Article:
Associations between muscle measures, survival and toxicity in patients with limited disease small cell lung cancer receiving concurrent chemoradiotherapy
Peer reviewed, Journal article
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Original versionJournal of Cachexia, Sarcopenia and Muscle. 2020, 11 (5), 1283-1290. 10.1002/jcsm.12583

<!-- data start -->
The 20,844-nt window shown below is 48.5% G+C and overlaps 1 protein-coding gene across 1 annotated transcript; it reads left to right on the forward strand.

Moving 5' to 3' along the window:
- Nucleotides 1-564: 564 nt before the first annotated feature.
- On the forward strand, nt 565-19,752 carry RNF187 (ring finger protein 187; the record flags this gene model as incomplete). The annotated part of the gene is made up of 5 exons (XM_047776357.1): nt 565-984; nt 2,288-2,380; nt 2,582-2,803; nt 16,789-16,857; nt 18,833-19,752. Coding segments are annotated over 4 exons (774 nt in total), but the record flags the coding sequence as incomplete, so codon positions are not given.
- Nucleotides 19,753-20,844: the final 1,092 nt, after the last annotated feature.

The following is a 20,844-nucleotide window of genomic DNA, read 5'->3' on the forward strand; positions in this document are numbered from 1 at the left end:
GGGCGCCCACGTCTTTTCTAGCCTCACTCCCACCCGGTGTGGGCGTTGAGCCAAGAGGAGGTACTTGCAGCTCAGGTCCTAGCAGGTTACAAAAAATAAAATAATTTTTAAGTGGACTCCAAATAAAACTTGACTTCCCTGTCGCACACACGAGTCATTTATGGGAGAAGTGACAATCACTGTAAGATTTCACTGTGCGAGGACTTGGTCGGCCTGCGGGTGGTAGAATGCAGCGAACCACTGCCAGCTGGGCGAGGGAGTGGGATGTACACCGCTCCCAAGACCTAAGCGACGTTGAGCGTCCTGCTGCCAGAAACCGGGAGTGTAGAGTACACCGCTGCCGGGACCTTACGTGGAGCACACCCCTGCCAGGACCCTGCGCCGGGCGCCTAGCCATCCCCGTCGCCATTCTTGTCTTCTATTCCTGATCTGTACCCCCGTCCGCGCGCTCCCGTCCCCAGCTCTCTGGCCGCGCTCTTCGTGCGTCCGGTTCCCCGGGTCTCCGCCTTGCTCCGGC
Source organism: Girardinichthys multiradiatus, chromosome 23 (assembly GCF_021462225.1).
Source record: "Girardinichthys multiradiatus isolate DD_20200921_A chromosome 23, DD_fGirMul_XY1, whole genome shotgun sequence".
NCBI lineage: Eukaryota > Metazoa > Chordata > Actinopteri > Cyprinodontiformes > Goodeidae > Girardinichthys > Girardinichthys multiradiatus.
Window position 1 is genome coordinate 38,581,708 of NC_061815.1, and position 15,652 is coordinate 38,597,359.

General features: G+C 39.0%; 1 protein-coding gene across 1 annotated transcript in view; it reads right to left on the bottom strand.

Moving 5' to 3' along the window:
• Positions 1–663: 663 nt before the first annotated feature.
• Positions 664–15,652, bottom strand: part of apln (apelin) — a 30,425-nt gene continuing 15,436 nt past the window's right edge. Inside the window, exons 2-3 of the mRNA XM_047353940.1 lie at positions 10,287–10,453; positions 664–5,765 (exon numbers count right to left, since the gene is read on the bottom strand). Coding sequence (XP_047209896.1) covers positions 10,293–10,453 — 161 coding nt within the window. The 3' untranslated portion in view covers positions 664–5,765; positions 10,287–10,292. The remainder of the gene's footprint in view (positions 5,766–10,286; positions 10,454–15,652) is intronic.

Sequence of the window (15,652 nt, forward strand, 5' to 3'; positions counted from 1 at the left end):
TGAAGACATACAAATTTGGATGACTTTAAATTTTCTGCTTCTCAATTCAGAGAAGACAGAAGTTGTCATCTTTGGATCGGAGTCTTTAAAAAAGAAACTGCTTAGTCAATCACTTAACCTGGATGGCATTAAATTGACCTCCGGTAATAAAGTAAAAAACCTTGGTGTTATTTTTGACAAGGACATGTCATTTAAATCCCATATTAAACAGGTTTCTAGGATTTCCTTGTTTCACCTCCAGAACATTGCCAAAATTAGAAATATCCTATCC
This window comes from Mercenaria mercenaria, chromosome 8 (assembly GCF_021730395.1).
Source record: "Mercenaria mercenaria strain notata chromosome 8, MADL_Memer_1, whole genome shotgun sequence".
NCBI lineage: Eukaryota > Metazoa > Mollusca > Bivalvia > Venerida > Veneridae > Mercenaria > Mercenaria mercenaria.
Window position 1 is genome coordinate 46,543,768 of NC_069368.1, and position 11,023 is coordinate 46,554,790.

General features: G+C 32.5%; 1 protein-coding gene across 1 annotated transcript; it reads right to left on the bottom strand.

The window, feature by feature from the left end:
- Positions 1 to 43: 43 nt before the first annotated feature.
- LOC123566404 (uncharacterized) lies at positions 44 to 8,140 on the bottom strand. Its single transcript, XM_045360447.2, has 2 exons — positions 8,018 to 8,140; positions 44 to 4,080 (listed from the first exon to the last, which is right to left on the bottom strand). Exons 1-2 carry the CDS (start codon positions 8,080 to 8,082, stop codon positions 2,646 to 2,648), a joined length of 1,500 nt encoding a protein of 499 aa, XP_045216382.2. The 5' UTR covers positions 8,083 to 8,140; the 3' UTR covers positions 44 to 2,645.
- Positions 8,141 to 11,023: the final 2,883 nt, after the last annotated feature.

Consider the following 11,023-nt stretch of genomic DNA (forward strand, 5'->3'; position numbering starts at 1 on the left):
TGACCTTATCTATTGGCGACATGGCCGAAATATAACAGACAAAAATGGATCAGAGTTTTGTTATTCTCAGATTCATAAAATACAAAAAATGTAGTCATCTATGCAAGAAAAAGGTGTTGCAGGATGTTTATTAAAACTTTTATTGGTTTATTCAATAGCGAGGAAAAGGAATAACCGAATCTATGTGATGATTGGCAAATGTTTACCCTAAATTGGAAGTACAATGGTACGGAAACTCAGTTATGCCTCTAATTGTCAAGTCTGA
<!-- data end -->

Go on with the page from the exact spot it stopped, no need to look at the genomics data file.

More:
Background Standard treatment for patients with limited stage small cell lung cancer (LS SCLC) is concurrent platinum– etoposide chemotherapy and thoracic radiotherapy (TRT). Up to 30% of patients are cured, but severe toxicity is common, and we are not able to identify those who are cured or those who experience severe toxicity before chemoradiotherapy commences. Studies of other cancer patients show that low muscle mass and muscle radiodensity are associated with inferior survival and that a high drug dose per kilogram lean body mass (LBM) is associated with more toxicity, but this has not been investigated in LS SCLC. We analysed patients from a randomized trial comparing two schedules of TRT (n = 157) to investigate the prognostic and predictive role of these muscle measures in LS SCLC. Methods Patients from a trial comparing once daily hypofractionated with twice daily hyperfractionated TRT were analysed. The skeletal muscle index (SMI), skeletal muscle radiodensity (SMD), and LBM were assessed from baseline computed tomography scans at the L3 level using the SliceOMatic software. Results Images at the L3 level were available for 122 patients (77.7%). Median age was 64 years, 18% had performance status 2, and 38% had stage III. Grade 3–4 toxicity was observed in 89%, and 5% died from treatment-related side effects. Overall, the median overall survival was 23 months, and the 5 year survival was 25%. Median LBM was 45.2 (range: 16–65) kg, the median SMI 44.8 (range: 29–77) cm2 /m2 , and the median SMD 39.3 (range 16–62) HU. There were no significant associations between survival and any of the muscle measures in the univariable analyses (SMI: P = 0.906, SMD: P = 0.829) or in multivariable analyses adjusting for baseline characteristics (SMI: P = 0.836, SMD: P = 0.260). A higher cisplatin dose per kilogram LBM in the first course significantly increased the risk of grade 3–4 haematological toxicity (P = 0.011) and neutropenic infections (P = 0.012). Conclusions Patients who received a high dose of cisplatin per kilogram LBM had more haematological toxicity and neutropenic infections than other patients. None of the muscle measures were independent prognostic factors for survival in our cohort of LS SCLC patients who underwent standard chemoradiotherapy.